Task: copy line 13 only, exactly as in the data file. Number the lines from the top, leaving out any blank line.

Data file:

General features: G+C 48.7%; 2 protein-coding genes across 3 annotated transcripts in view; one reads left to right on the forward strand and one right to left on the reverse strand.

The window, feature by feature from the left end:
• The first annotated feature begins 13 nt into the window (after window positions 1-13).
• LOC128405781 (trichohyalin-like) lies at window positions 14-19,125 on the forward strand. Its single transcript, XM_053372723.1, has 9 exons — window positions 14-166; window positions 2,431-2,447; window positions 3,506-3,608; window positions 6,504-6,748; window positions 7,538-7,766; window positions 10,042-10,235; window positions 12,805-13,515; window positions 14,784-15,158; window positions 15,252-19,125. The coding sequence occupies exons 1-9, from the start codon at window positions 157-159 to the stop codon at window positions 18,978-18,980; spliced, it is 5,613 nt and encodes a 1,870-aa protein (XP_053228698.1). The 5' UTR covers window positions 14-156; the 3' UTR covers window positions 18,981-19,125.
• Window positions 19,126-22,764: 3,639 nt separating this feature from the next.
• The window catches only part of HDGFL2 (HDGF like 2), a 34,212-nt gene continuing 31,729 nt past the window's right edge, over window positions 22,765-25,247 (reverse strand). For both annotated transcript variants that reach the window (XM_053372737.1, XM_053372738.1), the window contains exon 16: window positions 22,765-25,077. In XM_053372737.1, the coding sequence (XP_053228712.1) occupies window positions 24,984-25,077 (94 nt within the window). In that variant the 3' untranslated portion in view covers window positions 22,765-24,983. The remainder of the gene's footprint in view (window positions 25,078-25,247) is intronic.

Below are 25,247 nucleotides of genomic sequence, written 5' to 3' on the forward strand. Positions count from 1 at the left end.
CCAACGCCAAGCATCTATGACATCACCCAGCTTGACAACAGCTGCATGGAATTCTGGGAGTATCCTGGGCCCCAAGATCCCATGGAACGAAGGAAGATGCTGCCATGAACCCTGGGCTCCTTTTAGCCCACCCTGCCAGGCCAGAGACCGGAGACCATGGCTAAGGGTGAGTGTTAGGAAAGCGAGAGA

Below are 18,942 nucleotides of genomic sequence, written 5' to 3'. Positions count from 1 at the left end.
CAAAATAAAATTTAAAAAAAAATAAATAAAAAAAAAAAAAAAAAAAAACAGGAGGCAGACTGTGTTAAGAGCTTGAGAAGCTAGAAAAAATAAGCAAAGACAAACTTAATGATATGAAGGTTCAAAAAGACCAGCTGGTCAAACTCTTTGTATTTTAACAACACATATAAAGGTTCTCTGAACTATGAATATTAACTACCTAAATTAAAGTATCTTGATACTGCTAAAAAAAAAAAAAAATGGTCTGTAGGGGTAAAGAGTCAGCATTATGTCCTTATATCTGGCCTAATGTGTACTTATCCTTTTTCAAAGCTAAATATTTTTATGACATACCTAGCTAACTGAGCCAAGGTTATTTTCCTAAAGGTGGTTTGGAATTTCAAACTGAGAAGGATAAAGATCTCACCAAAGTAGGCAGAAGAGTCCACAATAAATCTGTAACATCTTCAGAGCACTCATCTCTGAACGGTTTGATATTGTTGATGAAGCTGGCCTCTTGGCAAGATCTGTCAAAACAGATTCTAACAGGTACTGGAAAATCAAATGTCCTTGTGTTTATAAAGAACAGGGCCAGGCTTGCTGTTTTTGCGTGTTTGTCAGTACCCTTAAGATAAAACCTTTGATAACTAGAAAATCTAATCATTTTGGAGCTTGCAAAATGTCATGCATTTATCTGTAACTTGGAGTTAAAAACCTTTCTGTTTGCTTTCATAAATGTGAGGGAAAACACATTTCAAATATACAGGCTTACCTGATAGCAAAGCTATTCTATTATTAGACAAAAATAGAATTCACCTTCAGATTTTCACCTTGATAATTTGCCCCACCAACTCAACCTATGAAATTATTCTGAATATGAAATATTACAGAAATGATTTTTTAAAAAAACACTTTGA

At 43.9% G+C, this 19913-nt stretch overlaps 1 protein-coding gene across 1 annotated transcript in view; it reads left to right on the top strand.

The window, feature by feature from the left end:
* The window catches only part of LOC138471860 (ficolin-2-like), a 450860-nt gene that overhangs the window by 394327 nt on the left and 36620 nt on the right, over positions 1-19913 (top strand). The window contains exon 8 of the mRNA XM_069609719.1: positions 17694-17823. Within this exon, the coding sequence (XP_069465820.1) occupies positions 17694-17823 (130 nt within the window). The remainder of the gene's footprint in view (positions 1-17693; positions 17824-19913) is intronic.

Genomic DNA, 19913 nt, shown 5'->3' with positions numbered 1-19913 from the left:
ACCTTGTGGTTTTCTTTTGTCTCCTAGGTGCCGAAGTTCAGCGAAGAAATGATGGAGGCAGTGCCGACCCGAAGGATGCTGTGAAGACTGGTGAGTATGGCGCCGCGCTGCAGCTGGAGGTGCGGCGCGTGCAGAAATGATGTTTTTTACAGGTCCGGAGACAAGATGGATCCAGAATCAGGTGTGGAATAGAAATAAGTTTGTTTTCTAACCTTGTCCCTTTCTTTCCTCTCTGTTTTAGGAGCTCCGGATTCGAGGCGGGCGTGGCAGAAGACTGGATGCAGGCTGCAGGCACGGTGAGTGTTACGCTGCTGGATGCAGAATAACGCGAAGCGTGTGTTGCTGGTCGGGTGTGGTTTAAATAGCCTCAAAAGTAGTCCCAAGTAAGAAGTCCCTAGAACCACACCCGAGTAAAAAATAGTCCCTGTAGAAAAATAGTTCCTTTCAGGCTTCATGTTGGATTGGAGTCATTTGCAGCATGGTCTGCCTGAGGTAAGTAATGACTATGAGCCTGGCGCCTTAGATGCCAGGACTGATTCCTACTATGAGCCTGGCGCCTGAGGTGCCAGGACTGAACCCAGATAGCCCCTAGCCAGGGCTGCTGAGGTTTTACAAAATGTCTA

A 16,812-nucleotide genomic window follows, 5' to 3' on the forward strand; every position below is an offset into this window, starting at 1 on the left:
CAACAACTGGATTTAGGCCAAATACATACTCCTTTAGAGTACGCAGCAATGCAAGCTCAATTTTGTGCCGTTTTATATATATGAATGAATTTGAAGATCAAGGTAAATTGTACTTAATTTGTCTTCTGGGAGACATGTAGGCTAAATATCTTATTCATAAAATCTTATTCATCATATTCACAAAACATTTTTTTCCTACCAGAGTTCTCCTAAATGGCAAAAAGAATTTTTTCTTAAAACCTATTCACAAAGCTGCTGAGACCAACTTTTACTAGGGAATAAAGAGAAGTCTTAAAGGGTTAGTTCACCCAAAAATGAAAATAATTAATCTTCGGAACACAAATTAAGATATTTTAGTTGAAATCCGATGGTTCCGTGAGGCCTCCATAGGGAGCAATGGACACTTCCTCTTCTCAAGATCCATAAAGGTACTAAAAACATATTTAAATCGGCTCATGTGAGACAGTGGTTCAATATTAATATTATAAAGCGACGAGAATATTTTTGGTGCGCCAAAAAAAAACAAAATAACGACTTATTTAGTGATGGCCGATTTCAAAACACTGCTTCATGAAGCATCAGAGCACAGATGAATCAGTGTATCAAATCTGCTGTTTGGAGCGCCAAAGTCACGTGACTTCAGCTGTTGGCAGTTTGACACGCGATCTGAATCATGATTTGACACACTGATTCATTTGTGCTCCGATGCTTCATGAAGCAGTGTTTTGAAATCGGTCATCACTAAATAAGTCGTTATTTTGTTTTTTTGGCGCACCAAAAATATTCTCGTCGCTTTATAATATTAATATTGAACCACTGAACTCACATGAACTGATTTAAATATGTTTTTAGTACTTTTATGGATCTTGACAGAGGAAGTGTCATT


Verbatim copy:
* The window catches only part of LOC138471860 (ficolin-2-like), a 450860-nt gene that overhangs the window by 394327 nt on the left and 36620 nt on the right, over positions 1-19913 (top strand). The window contains exon 8 of the mRNA XM_069609719.1: positions 17694-17823. Within this exon, the coding sequence (XP_069465820.1) occupies positions 17694-17823 (130 nt within the window). The remainder of the gene's footprint in view (positions 1-17693; positions 17824-19913) is intronic.